Avatar State: A Stubborn Character/ A Character That Struggles With Letting Go

For a character that struggles with letting go, Mara Dyer from The Unbecoming of Mara Dyer is the first that comes to mind. She holds a lot of grudges and lets her anger get the best of her a lot but I absolutely love her.

This or That Book Tag

I’ve been doing a lot of book tags lately so I promise I’ll have some book reviews up soon! In the meantime, whilst I’m juggling about six different reads and nowhere close to finishing any of them, I figured that this tag would be pretty fun too.

I first saw this post on Caffeinated Fae’s blog here!

Reading on the bed or on the couch?

Generally, I’d say I prefer to read in bed, especially when it’s cold outside and I can curl up with my duvet. It’s really nice to sit on the sofa by the window with a good book in summer though, so both are good options!

Main character: male or female?

Although I do have a few favourite reads where the main character is a male (*cough* Anna Dressed in Blood), I usually pick up books with a female main character.

Sweet or salty snacks while reading?

Salty snacks, generally Pringles, are my snack of choice. If there’s cake in the house, though, that always goes really well with a reading session.

Trilogies or quartets?

Trilogies! My favourite series is a duology so I generally prefer when book series’ are shorter. I always find that trilogies give you plenty of content without overcomplicating the story, and they’re about as much as my attention span can handle.

Reading in the AM or PM?

PM! I always struggle to read during the day. Plus, a book is always more satisfying if you stay up all night to read it.

First or third-person POV?

I don’t have a problem with either, but I definitely like first-person better. I love getting inside a character’s head (and I’ve never been able to write more than a couple of pages in third…)

Libraries or bookstores?

I’d love to say libraries, but I’m a hoarder. I want all the books and can’t bear the thought of giving them back.

Books that make you laugh or cry?

Probably books that make me cry, because I cry at the majority of books I read. Sometimes it’s happy tears but, usually, it’s really, really not.

Black or white book covers?

Black book covers are stunning. Especially black covers with foil blocking (*heart eyes*).

Character or plot driven?

This one is so tough, but I feel like, if I’ve fallen in love with a set of characters, I could read about even the most mundane things that they do, so I’d have to say character-driven.

Who I’m tagging:

I’m still new and don’t know anyone to tag BUT I’d love to use this post to make some blogging-community friends; feel free to tell me about your blog below or say hi. Also, if you want to do this tag, consider this you being tagged!

How I got a Publishing Internship

I only graduated four months ago so my experience in publishing is insanely limited. I’m still on the hunt for a job, but I’ve now had two internships with the same publishing company and am a lot more confident in my knowledge of the publishing industry as a whole.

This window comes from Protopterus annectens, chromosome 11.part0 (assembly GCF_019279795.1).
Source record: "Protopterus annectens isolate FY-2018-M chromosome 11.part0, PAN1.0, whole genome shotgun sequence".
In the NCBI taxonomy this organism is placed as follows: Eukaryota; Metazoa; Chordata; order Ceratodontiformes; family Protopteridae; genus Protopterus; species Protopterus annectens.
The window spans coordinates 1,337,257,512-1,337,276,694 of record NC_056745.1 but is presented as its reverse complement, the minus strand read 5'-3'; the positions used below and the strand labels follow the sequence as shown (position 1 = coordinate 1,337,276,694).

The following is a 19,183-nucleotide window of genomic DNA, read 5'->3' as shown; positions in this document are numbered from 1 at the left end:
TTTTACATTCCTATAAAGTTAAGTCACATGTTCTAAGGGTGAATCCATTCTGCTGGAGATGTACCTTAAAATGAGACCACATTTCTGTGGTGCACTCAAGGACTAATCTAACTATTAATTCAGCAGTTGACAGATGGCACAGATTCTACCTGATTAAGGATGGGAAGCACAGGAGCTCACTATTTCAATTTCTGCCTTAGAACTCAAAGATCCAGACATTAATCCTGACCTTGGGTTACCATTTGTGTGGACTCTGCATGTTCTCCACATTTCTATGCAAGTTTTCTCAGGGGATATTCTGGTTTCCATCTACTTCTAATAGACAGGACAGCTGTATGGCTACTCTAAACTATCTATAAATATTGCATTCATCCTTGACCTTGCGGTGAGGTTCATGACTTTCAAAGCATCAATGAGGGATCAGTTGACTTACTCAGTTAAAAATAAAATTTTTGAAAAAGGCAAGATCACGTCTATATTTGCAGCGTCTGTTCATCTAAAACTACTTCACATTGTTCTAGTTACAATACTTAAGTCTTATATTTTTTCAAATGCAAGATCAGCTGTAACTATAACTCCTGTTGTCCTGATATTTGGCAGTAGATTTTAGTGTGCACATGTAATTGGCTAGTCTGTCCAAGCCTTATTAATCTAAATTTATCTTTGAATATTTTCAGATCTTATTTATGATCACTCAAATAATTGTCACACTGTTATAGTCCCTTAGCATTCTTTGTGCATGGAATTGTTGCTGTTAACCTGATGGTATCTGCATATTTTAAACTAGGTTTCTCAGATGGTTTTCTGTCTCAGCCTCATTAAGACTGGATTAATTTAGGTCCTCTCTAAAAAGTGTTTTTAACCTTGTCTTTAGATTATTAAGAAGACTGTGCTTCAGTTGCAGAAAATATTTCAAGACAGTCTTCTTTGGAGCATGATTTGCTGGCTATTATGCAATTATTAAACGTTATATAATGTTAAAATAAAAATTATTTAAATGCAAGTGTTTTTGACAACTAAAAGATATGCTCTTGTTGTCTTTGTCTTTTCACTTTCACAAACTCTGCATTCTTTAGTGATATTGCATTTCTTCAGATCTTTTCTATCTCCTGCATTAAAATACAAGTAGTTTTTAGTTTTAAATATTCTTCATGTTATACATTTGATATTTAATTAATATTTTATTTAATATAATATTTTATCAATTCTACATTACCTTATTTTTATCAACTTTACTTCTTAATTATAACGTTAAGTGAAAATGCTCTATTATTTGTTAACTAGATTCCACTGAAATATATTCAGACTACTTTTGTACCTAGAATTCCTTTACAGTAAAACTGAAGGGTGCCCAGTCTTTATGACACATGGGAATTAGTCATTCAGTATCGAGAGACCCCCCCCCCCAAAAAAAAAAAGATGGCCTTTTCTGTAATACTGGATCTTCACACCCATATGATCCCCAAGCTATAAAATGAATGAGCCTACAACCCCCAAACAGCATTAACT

I know that I was incredibly lucky to get an internship when it’s so competitive and I thought it might be useful to share my tips on how I did it!

In honour of ‘Work in Publishing’ week, here are my top tips for getting a publishing internship:

Do Your Research

This should be fairly obvious, but you can’t just look up the five most popular publishers and send in random emails to them. Because the larger companies generally run work experience schemes (which you should definitely apply for!), they usually won’t respond to a random graduate asking for work. By all means, apply, but it’s definitely a good idea not to rely on these. It’s important to spend some time finding as many publishing firms as you possibly can.

I found it useful to make a spreadsheet of all of the companies that didn’t refuse cold emails (it’s useless to apply for a company that explicitly states that they won’t respond) and their contact details. Trust me, there are way more publishers than you even knew existed and one of them might be the one that give you a chance!

Check Job Listings

Many places don’t mention internship schemes on their websites, but some do! It’s a long task if you’re going to search the internet for every publisher in a 20-mile radius (especially if you’re looking for work in London!) but it’s completely worth checking every careers page you find. Very few internships are listed on Publishing job-sites, so your best chance is to check with individual publishers on their sites.

If you find one of these internships, apply exactly how they ask you to. Look into their specific titles and imprints and figure out a way to explain that, not only do you want to work in publishing, you want to work specifically for them. I didn’t have any luck with these types of applications, but that doesn’t mean that you won’t! Polish up your CV, write a cover letter that explains why you want to work in publishing and any relevant skills or experience you have, and cross your fingers.

Send Cold Emails

If you have no other leads, this is the most likely way you’re going to get an internship- this is the way I managed it! It’s terrifying to send out copies of your CV to people who have never heard of you and who probably won’t respond, but that’s half of the reason why it works. My boss during my internships told me that she respected the courage I had in randomly applying and that my cold emailing demonstrated a level of confidence that employers are looking for. Obviously, this isn’t a guaranteed way to get an internship, but it does mean that you’re getting your name out as far as possible. I had about ten publishers respond to me and say that they’d put my CV on file, one told me of an internship scheme that they would be running in the near future and another responded offering me a two-week placement.